The Darling mother is played with sweet sincerity by Olivia Williams, who you might remember as Jane Fairfax in the 1997 television adaptation (the best to date) of Jane Austen's Emma.

Richard (The Good Life) Briers plays Hook's deputy Smee with kindly cruelty, and you'll enjoy sighting Bruce Spence as the sailor Cookson.

But the film belongs to the children, led by a boisterous Jeremy Sumpter as Peter Pan, and the very pretty Rachel Hurd-Wood as Wendy (a name which J.M. Barrie in fact invented).

Apart from Jeremy Sumpter's Peter Pan, all the children and adults speak in totally appropriate English accents for this very English story. Jeremy is American. And this isn't a problem in the movie - the difference in fact seems to add to his other-world quality. It's hard to imagine a more perfect Peter Pan, with his lithe athleticism and irrepressible cheekiness.

Tinker-Bell (Tinks to her friends) is inspired casting. She is played by the French actress Ludivine Sagnier, who is wearing a bit more clothing than in The Swimming Pool, but is equally unpredictable and delectable. She is the consummate meeting-point between live-action and CGI, as she flies around trailing her clouds of fairy dust. And, true to the original story, this is no lovey-dovey soppy fairy. In fact, this fairy is a right bitch.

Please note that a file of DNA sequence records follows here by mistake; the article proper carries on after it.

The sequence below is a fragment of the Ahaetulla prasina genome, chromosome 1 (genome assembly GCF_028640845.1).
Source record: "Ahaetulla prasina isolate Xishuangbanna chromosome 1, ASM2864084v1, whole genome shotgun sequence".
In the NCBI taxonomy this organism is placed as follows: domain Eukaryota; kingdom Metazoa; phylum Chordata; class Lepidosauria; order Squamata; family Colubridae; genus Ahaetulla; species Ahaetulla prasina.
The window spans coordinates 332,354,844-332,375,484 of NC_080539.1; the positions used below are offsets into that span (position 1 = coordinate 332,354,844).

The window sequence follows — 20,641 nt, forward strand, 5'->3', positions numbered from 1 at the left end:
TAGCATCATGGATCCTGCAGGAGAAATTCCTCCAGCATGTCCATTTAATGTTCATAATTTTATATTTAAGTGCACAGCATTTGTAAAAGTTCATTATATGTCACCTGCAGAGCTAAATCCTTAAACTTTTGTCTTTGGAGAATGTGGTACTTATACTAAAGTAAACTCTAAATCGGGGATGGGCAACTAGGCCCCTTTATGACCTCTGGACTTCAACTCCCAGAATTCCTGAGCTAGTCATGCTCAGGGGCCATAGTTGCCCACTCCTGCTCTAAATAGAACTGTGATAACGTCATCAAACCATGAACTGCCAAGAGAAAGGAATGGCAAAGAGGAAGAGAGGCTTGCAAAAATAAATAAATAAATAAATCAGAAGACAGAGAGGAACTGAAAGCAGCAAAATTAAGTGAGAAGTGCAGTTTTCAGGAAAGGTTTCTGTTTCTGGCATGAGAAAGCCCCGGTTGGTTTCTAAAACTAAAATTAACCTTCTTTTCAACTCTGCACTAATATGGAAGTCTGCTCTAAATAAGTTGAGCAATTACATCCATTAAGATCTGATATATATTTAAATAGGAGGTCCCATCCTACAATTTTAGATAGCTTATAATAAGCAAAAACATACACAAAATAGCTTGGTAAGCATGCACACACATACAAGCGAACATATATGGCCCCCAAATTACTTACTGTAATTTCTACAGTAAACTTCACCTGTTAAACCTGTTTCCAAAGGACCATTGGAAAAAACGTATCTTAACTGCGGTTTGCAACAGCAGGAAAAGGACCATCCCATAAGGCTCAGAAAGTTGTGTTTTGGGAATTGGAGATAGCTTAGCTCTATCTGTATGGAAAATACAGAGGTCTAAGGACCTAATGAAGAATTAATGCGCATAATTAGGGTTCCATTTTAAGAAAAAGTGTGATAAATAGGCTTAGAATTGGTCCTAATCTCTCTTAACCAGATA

Peter Pan was only a modest success at the box-office. I predict it will have a long and forever-young life on DVD.


This anamorphic transfer is every bit the equal of its large-screen presentation. Details are crisp, colours are beautifully saturated without bleeding, and contrasts are strong and detailed.

It is a quality presentation that does total justice to a movie which is full of visual wonder.


We have a choice of Dolby Digital 5.1 or DTS 5.1.

Using my Pioneer 655A player, I found that you could not switch between these two options during play; your choice had to be selected before the start of the program.

Both tracks featured wonderful effects, with good use of surround. It's a punchy soundtrack with great atmospherics and depth, but with constant clarity of dialogue. The Dolby Digital soundtrack has the greatest oomph and warmth, but the DTS wins with a silkier, slightly softer sound that seems somehow more transparent.